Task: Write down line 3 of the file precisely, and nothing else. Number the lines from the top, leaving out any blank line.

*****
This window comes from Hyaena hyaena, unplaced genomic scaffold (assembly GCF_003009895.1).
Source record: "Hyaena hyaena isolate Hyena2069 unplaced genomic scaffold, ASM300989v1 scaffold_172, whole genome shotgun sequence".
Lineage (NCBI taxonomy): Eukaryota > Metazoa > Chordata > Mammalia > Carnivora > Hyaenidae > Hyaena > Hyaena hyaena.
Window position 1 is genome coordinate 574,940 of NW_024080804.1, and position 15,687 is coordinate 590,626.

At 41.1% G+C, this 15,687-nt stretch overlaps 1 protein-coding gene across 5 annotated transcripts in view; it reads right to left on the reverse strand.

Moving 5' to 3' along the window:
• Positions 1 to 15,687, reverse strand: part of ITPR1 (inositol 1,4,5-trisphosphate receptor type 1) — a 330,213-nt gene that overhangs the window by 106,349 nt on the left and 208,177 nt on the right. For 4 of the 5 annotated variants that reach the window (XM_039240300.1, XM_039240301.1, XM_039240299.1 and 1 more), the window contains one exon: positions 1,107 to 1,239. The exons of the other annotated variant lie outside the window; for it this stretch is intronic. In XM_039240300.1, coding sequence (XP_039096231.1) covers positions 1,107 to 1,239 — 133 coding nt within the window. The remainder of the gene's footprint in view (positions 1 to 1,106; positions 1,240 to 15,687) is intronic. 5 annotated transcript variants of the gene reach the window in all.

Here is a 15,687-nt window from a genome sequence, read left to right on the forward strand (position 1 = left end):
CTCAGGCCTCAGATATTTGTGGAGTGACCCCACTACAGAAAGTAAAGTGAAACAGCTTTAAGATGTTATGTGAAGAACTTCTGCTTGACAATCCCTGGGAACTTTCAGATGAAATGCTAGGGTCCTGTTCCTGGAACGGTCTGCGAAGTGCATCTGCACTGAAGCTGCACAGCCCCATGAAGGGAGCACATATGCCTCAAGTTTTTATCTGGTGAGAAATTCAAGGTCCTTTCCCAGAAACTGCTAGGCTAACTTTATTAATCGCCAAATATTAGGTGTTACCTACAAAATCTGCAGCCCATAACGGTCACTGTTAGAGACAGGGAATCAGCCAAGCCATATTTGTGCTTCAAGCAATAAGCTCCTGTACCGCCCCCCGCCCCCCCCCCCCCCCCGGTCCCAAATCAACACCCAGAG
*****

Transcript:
Lineage (NCBI taxonomy): Eukaryota > Metazoa > Chordata > Mammalia > Carnivora > Hyaenidae > Hyaena > Hyaena hyaena.